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RVA Mag traveled out to Richmond International Raceway to check out this year’s annual AmeriVespa held here in the River City. The event, sponsored by the National Vespa Club of America and Richmond’s own 7 Hills Scooter Club, featured moto-enthusiasts from across the globe and yes, every kind of Vespa imaginable. The end result of this merry moto event was spot on.
Arriving early, we found hundreds of Vespas and scooters had already begun their morning warm-up laps around a makeshift track before the day’s activities kicked off.
Thought as a lost art unique to vintage Italian tradition and Hepburn’s comical ride in Roman Holiday, the event brought people from all ages and walks of life; many showcasing their rides with classic fits, customized bike designs, and gnarly club patches from the scattered locations they call home. Thanks to the low cost of entry, perfect for any swarthy two-wheel utilitarian, what started in 1946 as a symbol of post-war peace would become one of the trendiest two-wheelers in history.
Put another way: This weekend, Italian vintage mixed with Richmond grime and the end result was rad.
RVA Mag spoke to the Vice President of the National Vespa Club of America, Jeff Lewis, to see how the event managed to come together in Richmond. “I think the biggest difference between a Vespa club and a [Chevy] Corvette club is that Vespa clubs don’t tend to be exclusive,” Lewis said. “Plus other clubs tend to be less slapstick, less fun. I want to come to an event and party, not have to worry about stepping on as many toes.”
Asked why an event that usually takes place on the West Coast decided to come to Virginia this year, Lewis said, “We operate on a bidding system, and Richmond, particularly Seven Hills Club here in Richmond, made their presence known.” The successful bid coincided with a desire to hold this year’s event on the East Coast, he said, adding that the planning “was exceptional…the local clubs have gone out of their way to make this a breeze.”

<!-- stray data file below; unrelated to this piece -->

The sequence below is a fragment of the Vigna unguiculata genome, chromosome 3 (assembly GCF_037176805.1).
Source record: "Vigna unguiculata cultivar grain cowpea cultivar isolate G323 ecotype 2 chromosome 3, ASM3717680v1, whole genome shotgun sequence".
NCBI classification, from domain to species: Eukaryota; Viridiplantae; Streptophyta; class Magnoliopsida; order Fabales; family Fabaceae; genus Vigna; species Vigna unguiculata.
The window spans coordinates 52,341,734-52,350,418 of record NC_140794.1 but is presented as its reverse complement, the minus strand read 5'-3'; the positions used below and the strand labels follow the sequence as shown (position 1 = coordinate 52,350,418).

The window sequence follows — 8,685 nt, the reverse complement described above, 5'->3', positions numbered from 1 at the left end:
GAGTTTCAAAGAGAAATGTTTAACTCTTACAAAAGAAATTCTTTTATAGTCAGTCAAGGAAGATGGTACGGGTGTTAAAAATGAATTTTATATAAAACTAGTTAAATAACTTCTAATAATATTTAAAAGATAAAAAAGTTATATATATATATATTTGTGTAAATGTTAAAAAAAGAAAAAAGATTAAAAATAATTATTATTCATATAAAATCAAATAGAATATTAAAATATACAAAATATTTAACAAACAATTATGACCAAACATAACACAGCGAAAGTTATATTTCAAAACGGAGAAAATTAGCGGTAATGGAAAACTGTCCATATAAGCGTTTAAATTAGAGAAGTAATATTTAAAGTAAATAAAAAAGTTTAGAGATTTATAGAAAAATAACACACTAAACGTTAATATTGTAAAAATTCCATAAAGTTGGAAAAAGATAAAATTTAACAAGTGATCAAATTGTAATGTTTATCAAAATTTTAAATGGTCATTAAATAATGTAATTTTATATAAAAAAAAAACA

The highlight event – one dating back to its Italian roots – was Gymkhana, or scooter games, which were held in the main pavilion. Although we were skeptical, the scooter drivers – with some much-needed sponsorship by Belle Isle Moonshine – got down and dirty with the carnage. “Gymkhanas are obstacle courses, usually with the older vintage style bikes, because they are a little bit more rugged and they have better ground clearance. Newer bikes would get trashed on the same course,” Lewis said.
The event began as two preliminary qualifying races that would lead up to an ultimate matchup of competing Vespas and scooters, and the ensuing mayhem whipped a torrent of excitement from the crowd. The debris was impressive and fitting, as the riders were made to scarf down biscuits and slam PBR amidst the ensuing dust storm that overtook the arena.
Though obviously excited for the obstacle event, Lewis was quick to remark that the true main event was the headliner and the most intense race you’d never expect. “It’s the slow race,” he said, “How slow can you get from point A to point B while balancing on the bike? It’ll be intense.” Surely enough, this race was not for the faint of heart, although a contest at this speed meant a single ill-timed blink wouldn’t lead to missing the race.
There were gorgeous bikes and warm faces gathered all across the raceway, all under a sunny weekend at the race track. Spills were met with applause and rivalries were all in good taste. Lewis assured us that the award ceremony on Sunday would have a range of awards, from raddest bikes to longest commute for participants. “We actually had a guy last year that circumvented the United States,” he said. A tradition that may have started in Europe continues on in a uniquely American atmosphere – an experience of its own that might put any other form of transportation to shame.
With over 16 million in use, it’s surprising these bikes remain relegated to a sub-culture within their respective clubs. Vespas are a design that exudes vintage Italian charm, but also a statement of self-expression that is a canvas taken to every bike. Gnarly.
Some of the best photos from AmeriVespa can be found below: